NASA and DARPA target 2027 nuclear rocket engine test in space

25 January 2023

The USA's National Aeronautics and Space Administration (NASA) and the Defense Advanced Research Projects Agency (DARPA) are to collaborate on developing and demonstrating a nuclear thermal rocket engine in space by 2027.

An artist's impression of how the demonstration spacecraft might look (Image: DARPA)

The two organisations announced on Tuesday they will partner on the Demonstration Rocket for Agile Cislunar Operations (DRACO) programme, with the agreement aimed at speeding up development efforts.

NASA administrator Bill Nelson said the aim was to develop and demonstrate advanced nuclear thermal propulsion technology as soon as 2027, adding: "With the help of this new technology, astronauts could journey to and from deep space faster than ever - a major capability to prepare for crewed missions to Mars."

It is more than 50 years since the last nuclear thermal rocket engine tests were conducted by the USA. In a nuclear thermal rocket engine a fission reactor generates extremely high temperatures and the engine then, explains NASA, "transfers the heat to a liquid propellant which is expanded and exhausted through a nozzle to propel the spacecraft", in a similar way to a conventional chemical rocket engine.

DARPA says that DRACO’s proposed solid core nuclear thermal rocket temperatures could reach almost 5000 degrees fahrenheit, requiring use of advanced materials. It will use high-assay low-enriched uranium (HALEU) fuel, rather than highly-enriched uranium, "to have fewer logistical hurdles on its ambitious timeframe". The plan is to engineer the system so the engine's fission reaction will only turn on once it is in space. The goal is to test the nuclear thermal rocket engine enabled spacecraft in Earth orbit during 2027.

Using a nuclear thermal rocket will reduce travel time, bringing a range of potential benefits ranging from sending cargo to any future lunar base, human missions to Mars and unmanned voyages further afield. DARPA says that the nuclear thermal rocket "offers a thrust-to-weight ration 10,000 times greater than electric propulsion" and "with two to five times greater efficiency than in-space chemical propulsion".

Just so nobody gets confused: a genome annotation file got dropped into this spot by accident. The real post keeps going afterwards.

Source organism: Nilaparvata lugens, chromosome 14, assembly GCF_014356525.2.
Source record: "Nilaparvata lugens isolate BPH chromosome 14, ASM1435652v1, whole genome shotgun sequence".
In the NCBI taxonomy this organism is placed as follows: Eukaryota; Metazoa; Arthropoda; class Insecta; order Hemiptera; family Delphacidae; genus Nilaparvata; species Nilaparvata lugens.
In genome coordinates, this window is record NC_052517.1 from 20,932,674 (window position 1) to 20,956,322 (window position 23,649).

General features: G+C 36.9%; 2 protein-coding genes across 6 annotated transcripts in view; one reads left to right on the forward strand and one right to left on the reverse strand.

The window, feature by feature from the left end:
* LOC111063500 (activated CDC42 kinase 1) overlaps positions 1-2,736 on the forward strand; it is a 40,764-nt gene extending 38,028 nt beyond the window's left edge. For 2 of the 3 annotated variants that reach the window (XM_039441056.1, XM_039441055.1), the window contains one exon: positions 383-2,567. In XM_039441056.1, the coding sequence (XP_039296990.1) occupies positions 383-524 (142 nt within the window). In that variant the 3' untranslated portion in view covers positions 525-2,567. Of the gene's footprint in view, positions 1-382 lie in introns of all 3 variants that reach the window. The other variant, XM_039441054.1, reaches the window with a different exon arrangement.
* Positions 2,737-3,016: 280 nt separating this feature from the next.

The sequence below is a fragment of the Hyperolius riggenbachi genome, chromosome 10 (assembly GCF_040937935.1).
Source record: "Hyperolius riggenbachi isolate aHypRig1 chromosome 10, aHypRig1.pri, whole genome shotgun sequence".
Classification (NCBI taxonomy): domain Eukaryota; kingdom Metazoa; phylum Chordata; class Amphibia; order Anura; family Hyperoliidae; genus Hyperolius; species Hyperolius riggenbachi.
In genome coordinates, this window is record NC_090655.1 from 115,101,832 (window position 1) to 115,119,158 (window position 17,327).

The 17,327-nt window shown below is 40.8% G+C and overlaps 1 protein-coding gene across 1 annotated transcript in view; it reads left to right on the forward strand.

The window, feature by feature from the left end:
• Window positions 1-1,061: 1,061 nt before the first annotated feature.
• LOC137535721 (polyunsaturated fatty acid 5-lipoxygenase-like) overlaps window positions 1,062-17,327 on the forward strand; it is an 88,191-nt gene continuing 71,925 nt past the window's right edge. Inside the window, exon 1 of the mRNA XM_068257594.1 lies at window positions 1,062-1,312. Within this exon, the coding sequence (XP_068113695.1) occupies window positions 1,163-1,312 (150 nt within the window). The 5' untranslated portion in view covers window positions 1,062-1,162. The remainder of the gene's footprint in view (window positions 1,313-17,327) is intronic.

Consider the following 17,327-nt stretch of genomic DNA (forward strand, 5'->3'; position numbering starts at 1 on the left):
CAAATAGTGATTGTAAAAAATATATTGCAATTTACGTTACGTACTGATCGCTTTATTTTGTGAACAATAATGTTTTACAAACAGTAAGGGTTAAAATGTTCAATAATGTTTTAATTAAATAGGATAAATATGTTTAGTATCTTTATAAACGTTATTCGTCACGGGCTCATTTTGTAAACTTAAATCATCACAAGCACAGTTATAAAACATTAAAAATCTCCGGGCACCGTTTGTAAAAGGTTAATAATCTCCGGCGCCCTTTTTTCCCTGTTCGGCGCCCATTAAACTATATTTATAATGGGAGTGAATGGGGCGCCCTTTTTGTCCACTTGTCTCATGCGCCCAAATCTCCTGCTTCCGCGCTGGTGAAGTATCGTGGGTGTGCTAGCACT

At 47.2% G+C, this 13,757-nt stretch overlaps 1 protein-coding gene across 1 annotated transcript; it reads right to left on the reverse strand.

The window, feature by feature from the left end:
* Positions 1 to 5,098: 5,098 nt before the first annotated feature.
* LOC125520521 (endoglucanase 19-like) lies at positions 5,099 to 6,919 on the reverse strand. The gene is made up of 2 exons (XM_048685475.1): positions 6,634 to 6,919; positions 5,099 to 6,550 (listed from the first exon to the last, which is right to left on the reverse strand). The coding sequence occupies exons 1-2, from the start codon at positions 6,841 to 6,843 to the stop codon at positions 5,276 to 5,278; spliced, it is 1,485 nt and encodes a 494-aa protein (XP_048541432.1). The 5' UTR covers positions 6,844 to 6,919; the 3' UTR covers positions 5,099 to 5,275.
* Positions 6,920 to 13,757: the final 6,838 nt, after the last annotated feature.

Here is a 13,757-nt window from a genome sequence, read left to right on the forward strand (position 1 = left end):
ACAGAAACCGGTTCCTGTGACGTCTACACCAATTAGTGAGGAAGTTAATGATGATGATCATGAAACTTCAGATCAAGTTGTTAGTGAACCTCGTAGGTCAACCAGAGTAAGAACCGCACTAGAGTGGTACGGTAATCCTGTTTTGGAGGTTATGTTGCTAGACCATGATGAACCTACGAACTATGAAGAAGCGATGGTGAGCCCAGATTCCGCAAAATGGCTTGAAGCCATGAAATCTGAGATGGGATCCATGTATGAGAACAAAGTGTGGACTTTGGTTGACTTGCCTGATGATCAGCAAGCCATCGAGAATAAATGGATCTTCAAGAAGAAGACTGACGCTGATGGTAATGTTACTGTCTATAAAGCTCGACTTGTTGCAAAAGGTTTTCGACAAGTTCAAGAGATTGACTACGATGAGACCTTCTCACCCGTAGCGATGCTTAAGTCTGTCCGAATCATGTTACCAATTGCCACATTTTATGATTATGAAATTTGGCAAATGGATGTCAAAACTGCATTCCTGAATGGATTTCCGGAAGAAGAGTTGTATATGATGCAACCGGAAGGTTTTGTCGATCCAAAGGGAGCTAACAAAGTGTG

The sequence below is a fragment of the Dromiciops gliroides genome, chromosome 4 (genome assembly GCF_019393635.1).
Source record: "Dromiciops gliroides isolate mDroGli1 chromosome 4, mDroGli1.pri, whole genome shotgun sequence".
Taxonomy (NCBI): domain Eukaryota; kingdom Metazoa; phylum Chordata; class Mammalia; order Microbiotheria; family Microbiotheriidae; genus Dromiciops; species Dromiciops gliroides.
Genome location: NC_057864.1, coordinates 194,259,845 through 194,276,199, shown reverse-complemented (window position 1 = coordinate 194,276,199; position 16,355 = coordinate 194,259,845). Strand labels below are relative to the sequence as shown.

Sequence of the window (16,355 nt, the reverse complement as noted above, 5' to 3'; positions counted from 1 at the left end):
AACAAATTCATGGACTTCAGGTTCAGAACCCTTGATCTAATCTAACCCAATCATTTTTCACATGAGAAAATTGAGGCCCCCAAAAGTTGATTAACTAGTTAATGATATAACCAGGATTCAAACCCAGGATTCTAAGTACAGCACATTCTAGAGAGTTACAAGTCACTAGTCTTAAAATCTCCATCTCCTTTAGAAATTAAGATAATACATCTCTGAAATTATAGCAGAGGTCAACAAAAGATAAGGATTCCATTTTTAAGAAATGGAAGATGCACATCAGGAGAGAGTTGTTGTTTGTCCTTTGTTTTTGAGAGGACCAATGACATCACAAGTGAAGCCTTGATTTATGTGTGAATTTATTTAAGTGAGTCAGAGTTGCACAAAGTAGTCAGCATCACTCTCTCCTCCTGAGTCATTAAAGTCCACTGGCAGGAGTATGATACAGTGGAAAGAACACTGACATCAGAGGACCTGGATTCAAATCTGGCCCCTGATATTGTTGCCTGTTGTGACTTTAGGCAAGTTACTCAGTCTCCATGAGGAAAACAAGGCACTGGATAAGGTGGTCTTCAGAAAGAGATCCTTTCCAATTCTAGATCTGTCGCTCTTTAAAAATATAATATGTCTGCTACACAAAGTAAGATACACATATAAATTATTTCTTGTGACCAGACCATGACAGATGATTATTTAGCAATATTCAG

In addition to cutting down the transit time, there will be increased science payload capacity and higher power for instrumentation and communication.

Stefanie Tompkins, director, DARPA said: "DARPA and NASA have a long history of fruitful collaboration in advancing technologies for our respective goals, from the Saturn V rocket that took humans to the Moon for the first time to robotic servicing and refueling of satellites. The space domain is critical to modern commerce, scientific discovery, and national security. The ability to accomplish leap-ahead advances in space technology through the DRACO nuclear thermal rocket programme will be essential for more efficiently and quickly transporting material to the Moon and eventually, people to Mars."

The agreement details that NASA’s Space Technology Mission Directorate will lead technical development of the nuclear thermal engine, which will be integrated with DARPA’s experimental spacecraft. According to the announcement DARPA "will lead the overall programme including rocket systems integration and procurement, approvals, scheduling, and security, cover safety and liability, and ensure overall assembly and integration of the engine with the spacecraft. Over the course of the development, NASA and DARPA will collaborate on assembly of the engine before the in-space demonstration as early as 2027".

NASA and the US Department of Energy (DOE) have a separate project on-going to advance higher temperature fission fuels and reactor designs as part of a nuclear thermal propulsion engine which will not be used in this project. NASA and DOE have also worked together with commercial partners on developing nuclear power plants concepts that could be used on the Moon, and potentially, Mars.

Researched and written by World Nuclear News